Six rivers have been nominated for Pennsylvania's 30th annual "River of the Year" award, which the public can vote on through Jan. 18.
The Philadelphia region's very own Schuylkill River is among the nominees this year, with the award's state and non-profit sponsors touting the 128-mile Schuylkill's resurrection from a "dead river in the mid-1900s" to one that "touches countryside and urban life" alike.
But the votes aren't flowing as quickly for the Schuylkill in the first week of voting as some of its competitors. The other nominees are: the Juniata River and Swatara Creek in southcentral Pennsylvania; the Kiskiminetas River and Monongahela River in the southwest and Lackawanna River in the northeast. The contest's first week of voting, Dec. 18 through Dec. 24, put the Schuylkill in third place with 19 percent. The Lackawanna has 31 percent and the Monongahela has 22 percent.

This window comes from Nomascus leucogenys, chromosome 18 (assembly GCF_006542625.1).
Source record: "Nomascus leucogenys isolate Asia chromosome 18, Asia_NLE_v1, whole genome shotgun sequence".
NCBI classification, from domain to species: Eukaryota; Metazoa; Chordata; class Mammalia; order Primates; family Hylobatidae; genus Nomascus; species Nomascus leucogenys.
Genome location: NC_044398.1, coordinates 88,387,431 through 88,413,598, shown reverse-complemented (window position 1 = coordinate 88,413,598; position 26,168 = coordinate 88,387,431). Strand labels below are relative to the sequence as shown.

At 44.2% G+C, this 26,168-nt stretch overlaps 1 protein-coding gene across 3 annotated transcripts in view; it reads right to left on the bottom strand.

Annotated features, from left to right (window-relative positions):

"We still have three weeks to go, so we're hoping for a push," Schuylkill River Development Corp. President and CEO Joe Syrnick said today.
The $10,000 award is given by the state Department of Conservation and Natural Resources and the Pennsylvania Organization for Watersheds and Rivers (POWR).
"This is the third year that our selection process is through public voting," Department of Conservation and Natural Resources Secretary Richard J. Allan said in a statement. "We know the spirit of competition rallies community support around our waterways and puts deserving rivers and streams in the limelight."
The nominees were chosen for their conservation needs and recent successes. The purposes of the annual contest is to raise awareness for the waterway's relevance and historical value, organizers said.
For more information about the rivers and and to vote, visit here.
Since 2000, the Schuylkill River's Philadelphia banks have undergone major changes, Syrnick said. About 2.5 miles of trails have been built and the river's reputation has reversed 180 degress, he said.
"It was no man's land. Not only was there nothing there, but it was a scary place," said Syrnick, who has overseen the expansion of the Schuylkill Banks program. "There was stuff that no normal person cared about."
Now, with trails that currently run along some of the river from the Art Museum to the Dupont Crescent in Grays Ferry - and a $17 million addition underway to add another half mile between Locust and South streets - the Schuylkill is crowded with runners, bicyclists and kayakers, he said.